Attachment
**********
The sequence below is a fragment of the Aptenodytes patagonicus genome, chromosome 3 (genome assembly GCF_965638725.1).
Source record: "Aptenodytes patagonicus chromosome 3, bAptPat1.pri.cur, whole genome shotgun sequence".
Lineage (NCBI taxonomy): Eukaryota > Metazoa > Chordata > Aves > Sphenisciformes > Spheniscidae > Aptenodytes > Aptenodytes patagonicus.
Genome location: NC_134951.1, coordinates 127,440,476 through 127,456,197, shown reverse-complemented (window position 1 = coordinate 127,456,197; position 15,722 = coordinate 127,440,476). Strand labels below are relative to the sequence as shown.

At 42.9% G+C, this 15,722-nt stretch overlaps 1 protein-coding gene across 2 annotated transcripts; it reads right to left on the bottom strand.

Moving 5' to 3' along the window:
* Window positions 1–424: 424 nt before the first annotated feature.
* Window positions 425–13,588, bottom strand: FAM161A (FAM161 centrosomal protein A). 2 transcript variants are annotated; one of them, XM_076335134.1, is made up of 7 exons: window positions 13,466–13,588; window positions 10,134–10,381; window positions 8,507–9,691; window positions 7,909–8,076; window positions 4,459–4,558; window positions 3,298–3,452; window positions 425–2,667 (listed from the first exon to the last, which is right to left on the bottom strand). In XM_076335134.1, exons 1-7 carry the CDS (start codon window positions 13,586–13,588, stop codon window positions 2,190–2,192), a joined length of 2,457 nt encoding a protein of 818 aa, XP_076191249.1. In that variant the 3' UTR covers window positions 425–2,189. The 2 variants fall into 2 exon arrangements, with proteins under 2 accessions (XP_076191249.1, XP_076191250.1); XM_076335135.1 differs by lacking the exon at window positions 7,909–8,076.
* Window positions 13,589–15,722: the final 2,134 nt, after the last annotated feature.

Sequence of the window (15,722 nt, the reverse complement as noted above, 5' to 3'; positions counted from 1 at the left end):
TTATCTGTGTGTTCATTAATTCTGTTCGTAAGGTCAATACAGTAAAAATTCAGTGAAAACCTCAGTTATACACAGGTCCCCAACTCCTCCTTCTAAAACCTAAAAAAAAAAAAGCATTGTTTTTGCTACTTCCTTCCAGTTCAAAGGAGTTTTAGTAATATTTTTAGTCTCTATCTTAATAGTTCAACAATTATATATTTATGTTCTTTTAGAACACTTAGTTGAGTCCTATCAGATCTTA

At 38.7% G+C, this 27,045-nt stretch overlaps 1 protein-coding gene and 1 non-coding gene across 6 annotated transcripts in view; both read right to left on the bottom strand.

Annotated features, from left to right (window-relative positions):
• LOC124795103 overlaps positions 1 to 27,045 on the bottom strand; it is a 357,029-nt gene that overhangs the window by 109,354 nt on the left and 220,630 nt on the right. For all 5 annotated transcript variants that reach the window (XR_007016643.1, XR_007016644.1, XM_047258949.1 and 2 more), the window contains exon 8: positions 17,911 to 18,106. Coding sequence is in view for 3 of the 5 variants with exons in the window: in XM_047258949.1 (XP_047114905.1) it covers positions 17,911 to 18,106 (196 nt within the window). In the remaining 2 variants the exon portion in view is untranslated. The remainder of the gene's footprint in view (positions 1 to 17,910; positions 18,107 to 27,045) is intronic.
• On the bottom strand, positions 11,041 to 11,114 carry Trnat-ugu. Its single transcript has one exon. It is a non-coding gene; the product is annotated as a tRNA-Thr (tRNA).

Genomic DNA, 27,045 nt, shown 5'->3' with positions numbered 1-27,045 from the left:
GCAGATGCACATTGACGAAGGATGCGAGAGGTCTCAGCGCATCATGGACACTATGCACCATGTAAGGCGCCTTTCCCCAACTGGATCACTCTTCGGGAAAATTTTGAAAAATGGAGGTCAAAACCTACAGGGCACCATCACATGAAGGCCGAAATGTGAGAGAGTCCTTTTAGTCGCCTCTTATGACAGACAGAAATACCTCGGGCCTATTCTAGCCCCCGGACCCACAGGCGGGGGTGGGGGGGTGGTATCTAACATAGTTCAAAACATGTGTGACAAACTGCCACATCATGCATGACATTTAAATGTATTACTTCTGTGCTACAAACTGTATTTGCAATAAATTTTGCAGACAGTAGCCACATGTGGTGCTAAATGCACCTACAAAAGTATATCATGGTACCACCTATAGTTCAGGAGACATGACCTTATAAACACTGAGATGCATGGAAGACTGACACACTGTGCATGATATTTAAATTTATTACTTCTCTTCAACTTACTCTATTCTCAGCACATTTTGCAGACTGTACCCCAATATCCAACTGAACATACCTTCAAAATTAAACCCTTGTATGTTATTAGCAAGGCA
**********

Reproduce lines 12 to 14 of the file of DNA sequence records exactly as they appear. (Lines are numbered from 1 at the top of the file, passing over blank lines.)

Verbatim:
At 38.7% G+C, this 27,045-nt stretch overlaps 1 protein-coding gene and 1 non-coding gene across 6 annotated transcripts in view; both read right to left on the bottom strand.

Annotated features, from left to right (window-relative positions):
• LOC124795103 overlaps positions 1 to 27,045 on the bottom strand; it is a 357,029-nt gene that overhangs the window by 109,354 nt on the left and 220,630 nt on the right. For all 5 annotated transcript variants that reach the window (XR_007016643.1, XR_007016644.1, XM_047258949.1 and 2 more), the window contains exon 8: positions 17,911 to 18,106. Coding sequence is in view for 3 of the 5 variants with exons in the window: in XM_047258949.1 (XP_047114905.1) it covers positions 17,911 to 18,106 (196 nt within the window). In the remaining 2 variants the exon portion in view is untranslated. The remainder of the gene's footprint in view (positions 1 to 17,910; positions 18,107 to 27,045) is intronic.